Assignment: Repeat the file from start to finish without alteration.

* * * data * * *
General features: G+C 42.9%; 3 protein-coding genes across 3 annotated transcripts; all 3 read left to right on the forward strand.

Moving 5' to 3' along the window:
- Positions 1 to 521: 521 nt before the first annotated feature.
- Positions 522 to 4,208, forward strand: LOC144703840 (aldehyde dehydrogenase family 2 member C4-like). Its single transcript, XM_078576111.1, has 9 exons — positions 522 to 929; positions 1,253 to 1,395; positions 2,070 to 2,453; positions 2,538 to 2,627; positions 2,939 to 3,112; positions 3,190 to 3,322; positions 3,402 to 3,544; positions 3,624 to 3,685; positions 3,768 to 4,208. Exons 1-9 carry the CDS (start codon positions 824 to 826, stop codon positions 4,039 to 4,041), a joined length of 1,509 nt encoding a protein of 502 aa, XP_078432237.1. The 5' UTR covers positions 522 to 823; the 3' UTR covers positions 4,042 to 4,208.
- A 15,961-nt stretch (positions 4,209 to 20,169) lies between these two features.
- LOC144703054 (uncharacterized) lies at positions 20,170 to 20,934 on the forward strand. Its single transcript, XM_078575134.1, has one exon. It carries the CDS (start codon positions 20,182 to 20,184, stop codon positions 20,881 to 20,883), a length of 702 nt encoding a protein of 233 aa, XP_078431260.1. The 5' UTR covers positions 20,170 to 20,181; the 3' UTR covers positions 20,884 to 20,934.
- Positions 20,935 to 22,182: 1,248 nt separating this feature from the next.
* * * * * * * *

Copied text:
General features: G+C 42.9%; 3 protein-coding genes across 3 annotated transcripts; all 3 read left to right on the forward strand.

Moving 5' to 3' along the window:
- Positions 1 to 521: 521 nt before the first annotated feature.
- Positions 522 to 4,208, forward strand: LOC144703840 (aldehyde dehydrogenase family 2 member C4-like). Its single transcript, XM_078576111.1, has 9 exons — positions 522 to 929; positions 1,253 to 1,395; positions 2,070 to 2,453; positions 2,538 to 2,627; positions 2,939 to 3,112; positions 3,190 to 3,322; positions 3,402 to 3,544; positions 3,624 to 3,685; positions 3,768 to 4,208. Exons 1-9 carry the CDS (start codon positions 824 to 826, stop codon positions 4,039 to 4,041), a joined length of 1,509 nt encoding a protein of 502 aa, XP_078432237.1. The 5' UTR covers positions 522 to 823; the 3' UTR covers positions 4,042 to 4,208.
- A 15,961-nt stretch (positions 4,209 to 20,169) lies between these two features.
- LOC144703054 (uncharacterized) lies at positions 20,170 to 20,934 on the forward strand. Its single transcript, XM_078575134.1, has one exon. It carries the CDS (start codon positions 20,182 to 20,184, stop codon positions 20,881 to 20,883), a length of 702 nt encoding a protein of 233 aa, XP_078431260.1. The 5' UTR covers positions 20,170 to 20,181; the 3' UTR covers positions 20,884 to 20,934.
- Positions 20,935 to 22,182: 1,248 nt separating this feature from the next.